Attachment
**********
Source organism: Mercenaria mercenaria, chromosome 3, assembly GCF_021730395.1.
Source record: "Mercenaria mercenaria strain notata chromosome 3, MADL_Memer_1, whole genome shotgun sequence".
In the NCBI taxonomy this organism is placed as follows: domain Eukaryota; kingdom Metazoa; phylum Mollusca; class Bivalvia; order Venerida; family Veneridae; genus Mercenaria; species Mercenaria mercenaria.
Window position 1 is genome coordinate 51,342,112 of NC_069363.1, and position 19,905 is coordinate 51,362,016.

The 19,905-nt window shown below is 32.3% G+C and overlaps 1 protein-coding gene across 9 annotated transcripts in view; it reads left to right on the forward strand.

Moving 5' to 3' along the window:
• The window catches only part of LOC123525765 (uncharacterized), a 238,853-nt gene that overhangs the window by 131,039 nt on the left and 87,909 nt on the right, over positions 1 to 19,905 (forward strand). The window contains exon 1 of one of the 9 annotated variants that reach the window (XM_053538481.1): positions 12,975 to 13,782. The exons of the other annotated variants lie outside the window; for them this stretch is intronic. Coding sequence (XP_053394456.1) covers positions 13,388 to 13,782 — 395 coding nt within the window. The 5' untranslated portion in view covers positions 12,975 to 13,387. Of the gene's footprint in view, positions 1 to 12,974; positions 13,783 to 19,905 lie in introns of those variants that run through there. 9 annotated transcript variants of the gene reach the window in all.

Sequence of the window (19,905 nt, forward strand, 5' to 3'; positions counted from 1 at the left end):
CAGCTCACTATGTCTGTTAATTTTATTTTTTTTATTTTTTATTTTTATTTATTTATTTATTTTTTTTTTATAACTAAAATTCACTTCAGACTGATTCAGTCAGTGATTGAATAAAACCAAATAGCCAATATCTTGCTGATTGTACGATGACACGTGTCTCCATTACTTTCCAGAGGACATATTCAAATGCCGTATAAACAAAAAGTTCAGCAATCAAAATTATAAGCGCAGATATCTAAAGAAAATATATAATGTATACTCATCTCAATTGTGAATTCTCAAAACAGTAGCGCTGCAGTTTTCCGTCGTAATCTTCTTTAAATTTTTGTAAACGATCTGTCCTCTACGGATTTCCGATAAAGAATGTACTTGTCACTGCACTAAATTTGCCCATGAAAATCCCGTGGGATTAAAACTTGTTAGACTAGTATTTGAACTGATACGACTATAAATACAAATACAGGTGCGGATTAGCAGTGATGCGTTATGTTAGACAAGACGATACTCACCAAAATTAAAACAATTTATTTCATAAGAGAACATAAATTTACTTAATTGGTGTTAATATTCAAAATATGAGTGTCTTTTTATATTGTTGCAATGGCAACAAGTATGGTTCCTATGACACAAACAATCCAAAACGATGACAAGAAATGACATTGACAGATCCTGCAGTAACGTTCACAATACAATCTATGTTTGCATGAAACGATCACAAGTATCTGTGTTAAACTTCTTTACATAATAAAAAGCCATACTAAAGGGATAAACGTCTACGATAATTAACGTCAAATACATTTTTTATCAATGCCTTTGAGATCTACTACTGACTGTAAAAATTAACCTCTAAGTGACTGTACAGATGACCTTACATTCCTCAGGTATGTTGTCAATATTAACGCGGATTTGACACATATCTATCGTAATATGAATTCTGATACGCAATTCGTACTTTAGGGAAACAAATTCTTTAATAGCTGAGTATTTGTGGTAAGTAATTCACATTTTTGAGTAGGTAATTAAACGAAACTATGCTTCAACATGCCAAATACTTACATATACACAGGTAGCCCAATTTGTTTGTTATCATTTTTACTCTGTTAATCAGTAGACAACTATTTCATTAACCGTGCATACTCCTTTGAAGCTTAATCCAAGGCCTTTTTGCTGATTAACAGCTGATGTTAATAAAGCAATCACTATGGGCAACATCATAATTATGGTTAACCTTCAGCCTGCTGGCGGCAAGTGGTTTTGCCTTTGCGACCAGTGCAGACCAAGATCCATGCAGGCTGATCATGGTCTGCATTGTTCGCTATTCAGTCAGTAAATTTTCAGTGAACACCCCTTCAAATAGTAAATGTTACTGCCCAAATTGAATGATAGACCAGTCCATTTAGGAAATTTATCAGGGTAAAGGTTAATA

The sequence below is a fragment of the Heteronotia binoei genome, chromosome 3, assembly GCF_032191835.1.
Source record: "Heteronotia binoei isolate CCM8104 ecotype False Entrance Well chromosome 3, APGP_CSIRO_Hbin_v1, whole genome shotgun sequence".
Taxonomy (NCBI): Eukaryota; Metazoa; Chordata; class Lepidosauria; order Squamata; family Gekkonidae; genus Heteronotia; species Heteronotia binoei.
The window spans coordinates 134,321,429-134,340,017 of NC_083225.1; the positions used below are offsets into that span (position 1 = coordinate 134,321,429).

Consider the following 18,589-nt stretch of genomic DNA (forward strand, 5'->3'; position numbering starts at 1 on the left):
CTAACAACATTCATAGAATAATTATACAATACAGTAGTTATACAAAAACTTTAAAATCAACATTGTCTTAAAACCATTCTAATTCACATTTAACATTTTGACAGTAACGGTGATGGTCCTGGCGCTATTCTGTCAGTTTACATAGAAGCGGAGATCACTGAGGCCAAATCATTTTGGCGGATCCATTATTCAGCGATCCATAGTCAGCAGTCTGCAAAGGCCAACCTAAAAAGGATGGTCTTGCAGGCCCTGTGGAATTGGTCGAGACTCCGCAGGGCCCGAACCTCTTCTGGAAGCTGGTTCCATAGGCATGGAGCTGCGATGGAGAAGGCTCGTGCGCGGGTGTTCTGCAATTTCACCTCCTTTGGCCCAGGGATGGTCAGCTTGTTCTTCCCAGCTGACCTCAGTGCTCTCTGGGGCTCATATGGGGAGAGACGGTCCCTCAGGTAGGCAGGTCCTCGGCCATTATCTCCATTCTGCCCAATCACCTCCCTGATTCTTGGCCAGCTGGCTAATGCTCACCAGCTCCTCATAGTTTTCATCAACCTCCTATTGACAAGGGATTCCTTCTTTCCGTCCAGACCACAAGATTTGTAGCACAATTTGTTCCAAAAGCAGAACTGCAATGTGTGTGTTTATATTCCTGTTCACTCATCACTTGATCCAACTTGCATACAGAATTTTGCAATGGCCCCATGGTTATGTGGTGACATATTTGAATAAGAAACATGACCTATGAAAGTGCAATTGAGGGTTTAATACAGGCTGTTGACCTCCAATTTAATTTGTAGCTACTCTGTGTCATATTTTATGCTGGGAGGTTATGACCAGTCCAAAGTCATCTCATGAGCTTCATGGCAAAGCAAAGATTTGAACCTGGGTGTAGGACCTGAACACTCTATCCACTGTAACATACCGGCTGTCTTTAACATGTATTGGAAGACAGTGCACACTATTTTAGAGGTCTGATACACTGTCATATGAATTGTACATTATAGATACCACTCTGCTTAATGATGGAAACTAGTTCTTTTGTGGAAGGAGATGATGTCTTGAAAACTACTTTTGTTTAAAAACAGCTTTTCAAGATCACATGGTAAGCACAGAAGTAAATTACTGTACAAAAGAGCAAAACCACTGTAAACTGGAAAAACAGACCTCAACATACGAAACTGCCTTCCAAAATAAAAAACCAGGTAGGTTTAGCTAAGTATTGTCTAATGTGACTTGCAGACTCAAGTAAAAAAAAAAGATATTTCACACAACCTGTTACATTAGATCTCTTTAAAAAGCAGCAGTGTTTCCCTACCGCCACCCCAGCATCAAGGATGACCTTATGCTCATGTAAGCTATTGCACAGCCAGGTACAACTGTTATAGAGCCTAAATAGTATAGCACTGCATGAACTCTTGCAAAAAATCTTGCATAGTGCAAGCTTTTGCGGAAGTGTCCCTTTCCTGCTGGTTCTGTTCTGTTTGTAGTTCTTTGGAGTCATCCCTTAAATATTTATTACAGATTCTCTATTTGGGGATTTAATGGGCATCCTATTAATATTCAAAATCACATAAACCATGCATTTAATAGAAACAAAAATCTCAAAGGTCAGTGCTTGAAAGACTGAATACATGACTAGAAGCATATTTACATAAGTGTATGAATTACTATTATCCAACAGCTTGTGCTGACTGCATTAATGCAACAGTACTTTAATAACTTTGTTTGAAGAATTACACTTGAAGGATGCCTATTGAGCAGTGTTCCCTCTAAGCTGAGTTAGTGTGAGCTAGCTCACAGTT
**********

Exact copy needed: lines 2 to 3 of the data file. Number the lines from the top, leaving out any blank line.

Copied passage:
Source record: "Mercenaria mercenaria strain notata chromosome 3, MADL_Memer_1, whole genome shotgun sequence".
In the NCBI taxonomy this organism is placed as follows: domain Eukaryota; kingdom Metazoa; phylum Mollusca; class Bivalvia; order Venerida; family Veneridae; genus Mercenaria; species Mercenaria mercenaria.